The next icon on the agenda was Muhammad Ali, who was to be guest of honor at the premiere of Facing Ali on Tuesday. At the last minute, however, Ali was unable to attend, reportedly for personal reasons. The film combines vintage fight footage and new interviews with the men who actually stepped into the ring with the champ. After the show, director Pete McCormack and producer Derik Murray discussed the film with USA Today sportswriter David DuPree.
The current pinnacle of success – black, male, or otherwise – is of course President Obama, and on Wednesday, the week’s “Centerpiece Screening” was the world premiere of Convention, set during Obama’s bloodless victory over Sen. Hillary Rodham Clinton at the 2008 Democratic National Convention in Denver. Compiled by eight filmmakers led by AJ Schnack, the film focuses on city employees who handled the convention, the press who covered it, and the protestors who attempted to disruit. A panel of filmmakers, public servants, and Denver press were on hand to answer questions from NPR White House Correspondent Don Gonyea; the protestors, it was reported, could not afford to travel.
The closing night film, the premiere of The Nine Lives of Marion Barry, saw the former “mayor-for-life” arrive in apparent good health and spirits, with a paisley tie and a considerable entourage. One onlooker started a chant of “Shame, shame!” but Barry paid no mind, cheerfully greeting friends and supporters. In the theater, he acknowledged the thanks of filmmakers Dana Flor and Toby Oppenheimer by bowing in all directions and shaking his clasped hands – halfway between a gesture of prayer and a prizefighter’s pose. After 78 minutes of on-screen ups and downs, news analyst Juan Williams moderated a lively discussion with the filmmakers, veteran civil rights activist Lawrence Guyot, NBC reporter Tom Sherwood, and Dorothy Brizill of D.C. Watch. Guyot, who once worked with Barry in the Student Nonviolent Coordinating Committee, gave him substantial credit for success in the civil rights movement, as well as opening the District government to blacks. About Barry, he said, “I make three concessions: women, alcohol, and drugs. No more!” Sherwood commented that he weeps “for what might have been,” while Brizill noted, “He is very personable. Holding him accountable has been another matter.” In a surprise move, Barry took the mic to take at least partial credit for improvements in the District over the past several decades and accuse the media of “demonizing” him. He was good-natured about it, though: “I know the media, but I love ’em anyway.” Later, Barry dined at a table for 16 at Jackie’s (SILVERDOCS official restaurant) then literally danced in the street to the music of go-go legends Trouble Funk.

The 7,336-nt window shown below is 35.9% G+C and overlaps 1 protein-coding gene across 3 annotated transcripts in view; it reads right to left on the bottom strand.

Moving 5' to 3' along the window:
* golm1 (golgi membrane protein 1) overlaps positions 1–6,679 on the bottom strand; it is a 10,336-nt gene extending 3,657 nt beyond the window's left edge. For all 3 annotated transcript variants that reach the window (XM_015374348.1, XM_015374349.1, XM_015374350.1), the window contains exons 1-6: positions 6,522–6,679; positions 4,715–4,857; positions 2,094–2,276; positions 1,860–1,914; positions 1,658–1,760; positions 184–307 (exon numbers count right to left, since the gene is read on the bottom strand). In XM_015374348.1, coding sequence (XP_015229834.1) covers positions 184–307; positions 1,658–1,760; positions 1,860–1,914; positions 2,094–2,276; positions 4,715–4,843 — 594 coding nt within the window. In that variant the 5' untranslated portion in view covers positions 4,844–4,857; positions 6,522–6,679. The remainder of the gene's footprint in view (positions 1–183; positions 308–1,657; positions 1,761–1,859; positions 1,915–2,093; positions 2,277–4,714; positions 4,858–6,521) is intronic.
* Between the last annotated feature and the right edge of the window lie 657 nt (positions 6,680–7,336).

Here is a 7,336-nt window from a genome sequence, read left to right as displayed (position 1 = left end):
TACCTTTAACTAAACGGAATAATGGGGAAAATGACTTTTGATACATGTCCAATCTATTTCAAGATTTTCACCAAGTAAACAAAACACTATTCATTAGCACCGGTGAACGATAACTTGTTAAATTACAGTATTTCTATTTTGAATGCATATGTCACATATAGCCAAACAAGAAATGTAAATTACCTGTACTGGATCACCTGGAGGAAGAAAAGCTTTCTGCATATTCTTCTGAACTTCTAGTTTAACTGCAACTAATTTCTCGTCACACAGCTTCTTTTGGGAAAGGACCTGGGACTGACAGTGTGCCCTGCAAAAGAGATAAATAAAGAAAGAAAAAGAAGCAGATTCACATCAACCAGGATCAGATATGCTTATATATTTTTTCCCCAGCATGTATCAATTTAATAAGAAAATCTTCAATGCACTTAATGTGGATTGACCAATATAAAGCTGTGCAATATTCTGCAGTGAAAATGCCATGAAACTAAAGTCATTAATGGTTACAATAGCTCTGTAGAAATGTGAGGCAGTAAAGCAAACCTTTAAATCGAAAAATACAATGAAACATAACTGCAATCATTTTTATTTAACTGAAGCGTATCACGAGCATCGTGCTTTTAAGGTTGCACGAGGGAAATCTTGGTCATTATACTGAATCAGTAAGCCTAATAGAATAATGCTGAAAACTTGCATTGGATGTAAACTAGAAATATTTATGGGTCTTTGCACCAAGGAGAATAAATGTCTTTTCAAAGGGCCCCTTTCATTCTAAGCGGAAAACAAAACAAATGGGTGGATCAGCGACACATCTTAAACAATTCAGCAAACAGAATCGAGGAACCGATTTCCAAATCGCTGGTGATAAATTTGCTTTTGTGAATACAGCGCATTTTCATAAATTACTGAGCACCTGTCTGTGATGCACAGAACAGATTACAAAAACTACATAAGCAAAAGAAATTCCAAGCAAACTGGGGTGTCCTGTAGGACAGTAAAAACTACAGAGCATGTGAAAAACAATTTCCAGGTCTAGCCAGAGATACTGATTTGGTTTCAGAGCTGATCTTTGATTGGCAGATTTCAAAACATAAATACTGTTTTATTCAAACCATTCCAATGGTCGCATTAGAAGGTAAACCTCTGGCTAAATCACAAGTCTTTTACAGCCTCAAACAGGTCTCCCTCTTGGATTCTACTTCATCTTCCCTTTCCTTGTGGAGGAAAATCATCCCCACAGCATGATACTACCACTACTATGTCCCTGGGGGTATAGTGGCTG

More than 25,000 viewers watched over 100 other documentaries in between these appearances, films that covered subjects from go-kart racers to ethnic violence. A parallel conference for industry professionals also took place with Tom Bernard, co-president of Sony Pictures Classics, giving the keynote address on Wednesday afternoon. The annual Guggenheim Symposium honored documentarian Albert Maysles (Grey Gardens). Also on hand: artists Christo (alertly eyeing the architecture and decor of the restored Silver Theatre) and Jeanne-Claude (with her trademark crayon-red hair) who both had big smiles and kind words for Maysles, their longtime collaborator. Sitting next to them, he seemed a quiet presence, but his humane wit shone when he took the stage for a Q&A with Lisa Schwarzbaum of Entertainment Weekly. TV and film director Barbara Kopple asked that anyone who had been mentored, influenced, or inspired by Maysles or his late brother David to please stand, bringing nearly the entire audience to their feet. Grace Guggenheim, daughter of the symposium’s namesake, legendary filmmaker Charles Guggenheim, presented the award.